How to Build Credit If You Have a Small Income

Focus on paying on time and using little of your credit limits. An emergency fund can help avoid score damage too.
Bev O'Shea
By Bev O'Shea 

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If you're looking to rent an apartment, get a car loan or even finance a cell phone, a good credit score will make things easier.

But can you build good credit on a small income? Absolutely. The same ingredients go into building a great score, no matter how large or small your paycheck is. (Find assistance programs for low income households.)

Know what makes a good score

Before digging into specific recommendations, it's important to understand the factors that affect your credit score.

The most commonly used credit scores — FICO and its competitor VantageScore — look at similar factors:

  • Payment history.

  • How much do you owe?

  • Length of credit history.

  • A mix of credit accounts, such as credit cards and loans.

  • Recent credit applications.

Of those five elements, the first two have the most significant effect on scores, so focus on these two actions:

  • Pay on time. Nothing matters more to your score, and a misstep here can last a long time. Late payments that are 30 days past due or more stay on your credit reports for seven years.

  • Use no more than 30% of your credit limits, and keep credit card balances lower than that if you can. The number of credit card accounts that have balances matters as well. The highest scorers use less than 10% of their credit limits. It can be tricky to keep credit utilization low if you have a low credit limit; paying before your statement is issued can result in a lower balance being reported to the credit bureaus.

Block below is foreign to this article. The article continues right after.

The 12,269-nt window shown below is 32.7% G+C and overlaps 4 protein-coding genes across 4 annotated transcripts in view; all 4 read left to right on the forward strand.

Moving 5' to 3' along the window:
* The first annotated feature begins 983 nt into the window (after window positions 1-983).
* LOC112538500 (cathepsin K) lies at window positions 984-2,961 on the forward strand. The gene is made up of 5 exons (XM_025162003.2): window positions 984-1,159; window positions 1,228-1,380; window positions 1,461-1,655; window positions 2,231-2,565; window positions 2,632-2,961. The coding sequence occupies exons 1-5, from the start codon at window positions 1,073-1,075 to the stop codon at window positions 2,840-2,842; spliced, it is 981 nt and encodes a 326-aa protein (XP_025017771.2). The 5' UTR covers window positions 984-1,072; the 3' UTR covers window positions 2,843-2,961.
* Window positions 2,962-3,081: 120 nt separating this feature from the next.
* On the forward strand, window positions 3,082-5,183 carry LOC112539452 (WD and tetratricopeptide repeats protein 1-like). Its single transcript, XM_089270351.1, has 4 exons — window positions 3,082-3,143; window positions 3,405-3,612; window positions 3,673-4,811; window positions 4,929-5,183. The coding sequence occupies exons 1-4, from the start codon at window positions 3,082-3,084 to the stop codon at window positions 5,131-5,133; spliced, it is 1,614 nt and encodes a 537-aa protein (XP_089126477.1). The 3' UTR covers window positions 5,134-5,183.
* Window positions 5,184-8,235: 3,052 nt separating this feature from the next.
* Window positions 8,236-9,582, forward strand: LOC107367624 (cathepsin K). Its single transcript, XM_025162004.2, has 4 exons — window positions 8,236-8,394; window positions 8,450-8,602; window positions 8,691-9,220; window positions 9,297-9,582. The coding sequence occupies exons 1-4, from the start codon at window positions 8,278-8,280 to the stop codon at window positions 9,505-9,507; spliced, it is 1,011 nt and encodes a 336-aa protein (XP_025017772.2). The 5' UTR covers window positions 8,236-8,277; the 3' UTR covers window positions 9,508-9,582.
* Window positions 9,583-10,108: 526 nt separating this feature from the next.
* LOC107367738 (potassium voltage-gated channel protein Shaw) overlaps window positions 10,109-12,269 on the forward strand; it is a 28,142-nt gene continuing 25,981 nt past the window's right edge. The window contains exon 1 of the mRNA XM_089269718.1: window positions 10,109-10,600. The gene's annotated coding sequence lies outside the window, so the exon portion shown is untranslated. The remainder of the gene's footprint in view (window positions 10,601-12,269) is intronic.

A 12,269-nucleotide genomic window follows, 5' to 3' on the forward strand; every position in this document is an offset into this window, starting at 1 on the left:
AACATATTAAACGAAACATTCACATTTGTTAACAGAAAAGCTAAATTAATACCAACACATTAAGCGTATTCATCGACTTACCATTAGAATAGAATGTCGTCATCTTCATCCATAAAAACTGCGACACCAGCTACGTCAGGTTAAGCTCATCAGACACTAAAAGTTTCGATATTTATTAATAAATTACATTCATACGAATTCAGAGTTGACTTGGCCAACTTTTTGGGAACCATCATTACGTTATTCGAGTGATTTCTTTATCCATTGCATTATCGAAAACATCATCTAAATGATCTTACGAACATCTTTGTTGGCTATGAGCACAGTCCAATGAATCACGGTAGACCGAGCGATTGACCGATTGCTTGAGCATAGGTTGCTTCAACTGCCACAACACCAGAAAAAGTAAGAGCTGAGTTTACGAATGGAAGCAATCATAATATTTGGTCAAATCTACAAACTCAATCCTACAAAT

Paying your bills on time and in full are the two most powerful things you can do to establish and hold onto a good credit score. With a small income, it's crucial to have some emergency savings so that an unexpected expense does not result in late payments or cause you to run a high balance on a credit card for several months.

Know how your credit is scored
See your free score and the factors that influence it, plus insights into ways to keep building.

Obtaining credit is an important first step

It's empowering to know that the steps to good credit are about financial behaviors, not the size of your bank balance.

Above all, it's important to build a credit history of paying on time. One of the easiest ways to do this is with a credit card.

If you're not earning much money, you might shy away from plastic to avoid the temptation to overspend. One way around this is to treat a credit card as a debit card, paying the balance just as soon as it posts. Another option is to ask a friend or relative with a high credit score, high credit limits and lengthy credit history to add you as an authorized user. Then, when your status as an authorized user is reported to the credit bureaus, your score can benefit from the primary cardholder's good credit record and higher credit limits.

If you don't want a credit card, a credit-builder loan can be a good alternative.